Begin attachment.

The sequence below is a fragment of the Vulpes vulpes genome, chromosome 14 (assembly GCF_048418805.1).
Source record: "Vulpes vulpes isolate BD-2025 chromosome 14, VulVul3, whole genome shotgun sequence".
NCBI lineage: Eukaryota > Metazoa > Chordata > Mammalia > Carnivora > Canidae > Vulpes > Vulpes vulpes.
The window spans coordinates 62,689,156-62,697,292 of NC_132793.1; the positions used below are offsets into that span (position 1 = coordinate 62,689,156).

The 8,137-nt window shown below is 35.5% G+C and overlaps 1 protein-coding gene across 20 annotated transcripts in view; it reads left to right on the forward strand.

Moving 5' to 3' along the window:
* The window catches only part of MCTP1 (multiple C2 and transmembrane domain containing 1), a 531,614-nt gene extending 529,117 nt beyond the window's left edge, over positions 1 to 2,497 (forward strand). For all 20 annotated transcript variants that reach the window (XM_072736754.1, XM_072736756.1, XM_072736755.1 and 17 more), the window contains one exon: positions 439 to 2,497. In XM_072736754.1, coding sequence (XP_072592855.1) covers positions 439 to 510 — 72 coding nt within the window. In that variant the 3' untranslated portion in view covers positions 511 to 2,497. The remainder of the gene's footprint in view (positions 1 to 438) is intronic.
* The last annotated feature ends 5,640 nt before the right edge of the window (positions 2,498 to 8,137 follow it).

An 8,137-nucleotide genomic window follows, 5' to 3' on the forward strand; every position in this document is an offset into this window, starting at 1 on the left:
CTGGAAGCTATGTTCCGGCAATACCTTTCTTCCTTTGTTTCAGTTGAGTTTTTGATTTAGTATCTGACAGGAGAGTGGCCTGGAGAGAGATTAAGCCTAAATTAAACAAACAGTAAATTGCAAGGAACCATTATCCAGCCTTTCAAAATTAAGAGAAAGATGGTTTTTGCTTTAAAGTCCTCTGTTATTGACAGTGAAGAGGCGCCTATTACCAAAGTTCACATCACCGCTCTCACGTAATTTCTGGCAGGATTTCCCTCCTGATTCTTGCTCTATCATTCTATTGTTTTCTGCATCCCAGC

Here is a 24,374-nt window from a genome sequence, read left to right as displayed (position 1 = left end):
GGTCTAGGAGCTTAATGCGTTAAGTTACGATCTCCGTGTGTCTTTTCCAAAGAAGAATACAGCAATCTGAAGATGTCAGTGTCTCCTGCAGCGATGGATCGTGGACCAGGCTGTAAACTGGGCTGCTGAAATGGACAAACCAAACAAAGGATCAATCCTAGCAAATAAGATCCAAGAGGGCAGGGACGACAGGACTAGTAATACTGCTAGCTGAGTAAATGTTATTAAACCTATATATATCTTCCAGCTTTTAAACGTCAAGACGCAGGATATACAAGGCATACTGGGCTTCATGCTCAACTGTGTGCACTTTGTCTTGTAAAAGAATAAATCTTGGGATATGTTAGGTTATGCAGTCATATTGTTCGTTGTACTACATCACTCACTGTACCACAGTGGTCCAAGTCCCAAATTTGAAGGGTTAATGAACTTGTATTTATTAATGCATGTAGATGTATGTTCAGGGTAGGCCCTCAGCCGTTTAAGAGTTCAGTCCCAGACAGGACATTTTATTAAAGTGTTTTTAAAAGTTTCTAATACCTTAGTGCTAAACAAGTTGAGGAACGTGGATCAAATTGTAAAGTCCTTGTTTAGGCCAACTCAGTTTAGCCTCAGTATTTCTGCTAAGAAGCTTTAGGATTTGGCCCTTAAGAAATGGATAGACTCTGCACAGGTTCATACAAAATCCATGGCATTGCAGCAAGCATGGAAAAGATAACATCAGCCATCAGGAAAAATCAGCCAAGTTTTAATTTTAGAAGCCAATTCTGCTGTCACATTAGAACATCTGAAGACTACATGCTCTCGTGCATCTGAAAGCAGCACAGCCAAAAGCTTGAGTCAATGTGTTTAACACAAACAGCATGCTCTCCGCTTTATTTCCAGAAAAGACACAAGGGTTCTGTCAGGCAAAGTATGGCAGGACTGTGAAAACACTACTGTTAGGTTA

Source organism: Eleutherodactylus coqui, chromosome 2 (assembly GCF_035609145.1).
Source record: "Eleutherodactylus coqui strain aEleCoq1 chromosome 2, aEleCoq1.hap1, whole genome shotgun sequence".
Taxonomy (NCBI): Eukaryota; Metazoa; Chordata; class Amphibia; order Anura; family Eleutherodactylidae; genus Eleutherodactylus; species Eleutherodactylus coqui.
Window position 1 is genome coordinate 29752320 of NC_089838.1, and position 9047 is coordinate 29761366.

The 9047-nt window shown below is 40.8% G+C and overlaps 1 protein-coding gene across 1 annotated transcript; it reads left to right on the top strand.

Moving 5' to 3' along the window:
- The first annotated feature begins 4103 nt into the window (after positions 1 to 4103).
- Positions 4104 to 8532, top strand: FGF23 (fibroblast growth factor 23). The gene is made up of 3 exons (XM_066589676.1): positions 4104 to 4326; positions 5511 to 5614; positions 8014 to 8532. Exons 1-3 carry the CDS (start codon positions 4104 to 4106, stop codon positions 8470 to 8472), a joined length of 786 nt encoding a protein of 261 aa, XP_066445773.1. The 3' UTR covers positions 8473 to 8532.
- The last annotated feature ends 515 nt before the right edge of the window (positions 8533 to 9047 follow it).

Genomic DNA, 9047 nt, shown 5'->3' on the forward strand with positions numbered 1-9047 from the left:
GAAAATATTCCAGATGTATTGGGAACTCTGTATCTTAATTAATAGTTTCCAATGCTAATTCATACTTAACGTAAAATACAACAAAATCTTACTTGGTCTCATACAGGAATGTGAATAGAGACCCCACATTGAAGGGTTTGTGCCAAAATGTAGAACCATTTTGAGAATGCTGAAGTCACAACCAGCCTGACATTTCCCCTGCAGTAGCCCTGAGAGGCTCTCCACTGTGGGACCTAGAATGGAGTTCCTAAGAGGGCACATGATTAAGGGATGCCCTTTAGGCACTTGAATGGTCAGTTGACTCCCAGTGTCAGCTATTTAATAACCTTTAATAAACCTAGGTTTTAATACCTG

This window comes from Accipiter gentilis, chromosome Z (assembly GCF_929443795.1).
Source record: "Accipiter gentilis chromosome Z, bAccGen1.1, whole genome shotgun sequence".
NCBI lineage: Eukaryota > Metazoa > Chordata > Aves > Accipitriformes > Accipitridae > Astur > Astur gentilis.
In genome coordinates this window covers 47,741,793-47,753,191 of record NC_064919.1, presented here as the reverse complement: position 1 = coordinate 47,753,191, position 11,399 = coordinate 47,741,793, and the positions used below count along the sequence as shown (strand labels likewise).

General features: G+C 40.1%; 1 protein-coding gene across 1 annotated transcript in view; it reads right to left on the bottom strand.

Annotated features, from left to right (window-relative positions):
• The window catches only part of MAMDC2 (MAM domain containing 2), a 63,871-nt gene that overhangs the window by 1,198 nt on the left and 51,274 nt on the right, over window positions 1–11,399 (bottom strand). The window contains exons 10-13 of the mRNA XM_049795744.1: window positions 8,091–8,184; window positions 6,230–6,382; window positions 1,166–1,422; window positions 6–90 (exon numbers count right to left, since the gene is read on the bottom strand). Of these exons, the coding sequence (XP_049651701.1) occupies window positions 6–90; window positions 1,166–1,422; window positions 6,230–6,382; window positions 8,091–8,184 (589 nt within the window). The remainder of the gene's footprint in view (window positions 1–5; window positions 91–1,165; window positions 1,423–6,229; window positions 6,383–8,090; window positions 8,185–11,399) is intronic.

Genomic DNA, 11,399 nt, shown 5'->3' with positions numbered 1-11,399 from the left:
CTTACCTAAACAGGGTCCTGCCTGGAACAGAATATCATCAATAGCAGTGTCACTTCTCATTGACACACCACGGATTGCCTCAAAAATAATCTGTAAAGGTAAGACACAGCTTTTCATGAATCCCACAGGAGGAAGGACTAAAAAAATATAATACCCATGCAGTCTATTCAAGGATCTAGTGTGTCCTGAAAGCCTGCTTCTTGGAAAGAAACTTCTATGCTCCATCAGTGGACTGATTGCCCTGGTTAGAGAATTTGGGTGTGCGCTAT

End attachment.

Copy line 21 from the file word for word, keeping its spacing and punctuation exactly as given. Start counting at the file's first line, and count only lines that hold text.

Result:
- The last annotated feature ends 515 nt before the right edge of the window (positions 8533 to 9047 follow it).